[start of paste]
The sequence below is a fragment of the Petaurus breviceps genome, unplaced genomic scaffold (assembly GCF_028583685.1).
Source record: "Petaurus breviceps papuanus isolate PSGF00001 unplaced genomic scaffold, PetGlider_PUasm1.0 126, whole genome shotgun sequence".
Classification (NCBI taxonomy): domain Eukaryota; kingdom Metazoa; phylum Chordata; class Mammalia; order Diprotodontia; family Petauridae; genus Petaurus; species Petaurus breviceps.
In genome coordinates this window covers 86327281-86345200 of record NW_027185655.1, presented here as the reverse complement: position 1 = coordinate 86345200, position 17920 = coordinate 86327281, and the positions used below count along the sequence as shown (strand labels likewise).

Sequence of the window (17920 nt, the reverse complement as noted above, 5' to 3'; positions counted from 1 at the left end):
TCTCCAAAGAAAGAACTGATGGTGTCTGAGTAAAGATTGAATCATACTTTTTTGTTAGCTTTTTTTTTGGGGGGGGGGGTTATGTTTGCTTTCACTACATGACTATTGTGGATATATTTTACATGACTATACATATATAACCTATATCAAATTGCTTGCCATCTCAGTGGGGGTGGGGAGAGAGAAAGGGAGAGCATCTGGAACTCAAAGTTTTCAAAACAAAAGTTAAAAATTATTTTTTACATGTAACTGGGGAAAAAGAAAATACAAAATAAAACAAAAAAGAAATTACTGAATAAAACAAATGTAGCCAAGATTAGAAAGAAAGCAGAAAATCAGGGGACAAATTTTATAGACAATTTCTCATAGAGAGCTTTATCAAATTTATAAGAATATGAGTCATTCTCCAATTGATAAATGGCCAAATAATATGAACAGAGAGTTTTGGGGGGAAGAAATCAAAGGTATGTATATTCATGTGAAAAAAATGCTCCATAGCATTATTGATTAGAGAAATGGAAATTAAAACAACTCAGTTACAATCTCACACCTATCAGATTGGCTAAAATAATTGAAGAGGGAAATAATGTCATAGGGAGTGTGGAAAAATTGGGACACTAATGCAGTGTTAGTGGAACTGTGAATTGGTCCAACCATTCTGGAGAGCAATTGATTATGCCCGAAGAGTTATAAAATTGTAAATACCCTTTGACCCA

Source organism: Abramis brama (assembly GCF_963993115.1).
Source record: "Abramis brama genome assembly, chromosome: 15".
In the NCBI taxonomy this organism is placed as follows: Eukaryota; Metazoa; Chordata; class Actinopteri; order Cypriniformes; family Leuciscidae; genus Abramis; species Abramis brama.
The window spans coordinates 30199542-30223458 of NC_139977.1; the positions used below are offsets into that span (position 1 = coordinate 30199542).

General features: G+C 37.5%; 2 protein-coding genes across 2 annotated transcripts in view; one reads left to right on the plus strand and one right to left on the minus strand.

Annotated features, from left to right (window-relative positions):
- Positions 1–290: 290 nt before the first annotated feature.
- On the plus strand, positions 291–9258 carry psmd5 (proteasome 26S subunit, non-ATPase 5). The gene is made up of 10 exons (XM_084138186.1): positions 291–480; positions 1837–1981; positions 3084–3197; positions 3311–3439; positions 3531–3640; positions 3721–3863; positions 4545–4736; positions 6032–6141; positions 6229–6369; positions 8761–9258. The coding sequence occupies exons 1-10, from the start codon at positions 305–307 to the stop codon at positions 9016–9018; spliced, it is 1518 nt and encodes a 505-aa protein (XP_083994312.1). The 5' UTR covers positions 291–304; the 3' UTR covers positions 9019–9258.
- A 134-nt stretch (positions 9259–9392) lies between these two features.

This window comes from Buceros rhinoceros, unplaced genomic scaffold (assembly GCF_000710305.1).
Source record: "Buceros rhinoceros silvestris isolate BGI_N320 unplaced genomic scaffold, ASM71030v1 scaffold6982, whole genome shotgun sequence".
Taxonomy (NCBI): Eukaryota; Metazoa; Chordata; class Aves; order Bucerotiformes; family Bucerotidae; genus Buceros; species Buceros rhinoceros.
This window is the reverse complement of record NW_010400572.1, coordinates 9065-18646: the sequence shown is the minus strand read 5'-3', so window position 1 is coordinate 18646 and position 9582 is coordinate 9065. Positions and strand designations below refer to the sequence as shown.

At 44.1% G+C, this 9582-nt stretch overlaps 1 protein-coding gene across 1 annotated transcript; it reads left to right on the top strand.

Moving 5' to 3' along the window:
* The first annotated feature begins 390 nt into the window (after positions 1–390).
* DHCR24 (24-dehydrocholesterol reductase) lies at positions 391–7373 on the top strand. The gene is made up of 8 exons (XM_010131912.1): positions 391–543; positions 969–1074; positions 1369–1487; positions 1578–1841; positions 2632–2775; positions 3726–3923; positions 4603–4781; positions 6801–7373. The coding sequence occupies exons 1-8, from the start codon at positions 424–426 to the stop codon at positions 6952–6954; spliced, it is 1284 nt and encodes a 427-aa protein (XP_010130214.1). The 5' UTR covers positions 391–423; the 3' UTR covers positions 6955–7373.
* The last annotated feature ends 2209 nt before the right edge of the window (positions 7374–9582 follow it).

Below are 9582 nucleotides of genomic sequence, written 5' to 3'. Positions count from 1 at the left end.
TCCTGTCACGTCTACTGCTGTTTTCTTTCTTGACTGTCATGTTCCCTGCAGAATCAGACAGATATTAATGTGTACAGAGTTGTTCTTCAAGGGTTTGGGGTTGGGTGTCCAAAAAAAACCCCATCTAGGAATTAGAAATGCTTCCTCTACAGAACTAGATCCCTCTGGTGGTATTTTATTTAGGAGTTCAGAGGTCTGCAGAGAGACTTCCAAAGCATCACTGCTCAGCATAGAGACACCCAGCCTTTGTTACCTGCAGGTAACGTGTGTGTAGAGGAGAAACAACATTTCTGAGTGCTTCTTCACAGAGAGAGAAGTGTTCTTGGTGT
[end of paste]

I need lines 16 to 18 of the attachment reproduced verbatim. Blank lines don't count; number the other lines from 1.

This window comes from Buceros rhinoceros, unplaced genomic scaffold (assembly GCF_000710305.1).
Source record: "Buceros rhinoceros silvestris isolate BGI_N320 unplaced genomic scaffold, ASM71030v1 scaffold6982, whole genome shotgun sequence".
Taxonomy (NCBI): Eukaryota; Metazoa; Chordata; class Aves; order Bucerotiformes; family Bucerotidae; genus Buceros; species Buceros rhinoceros.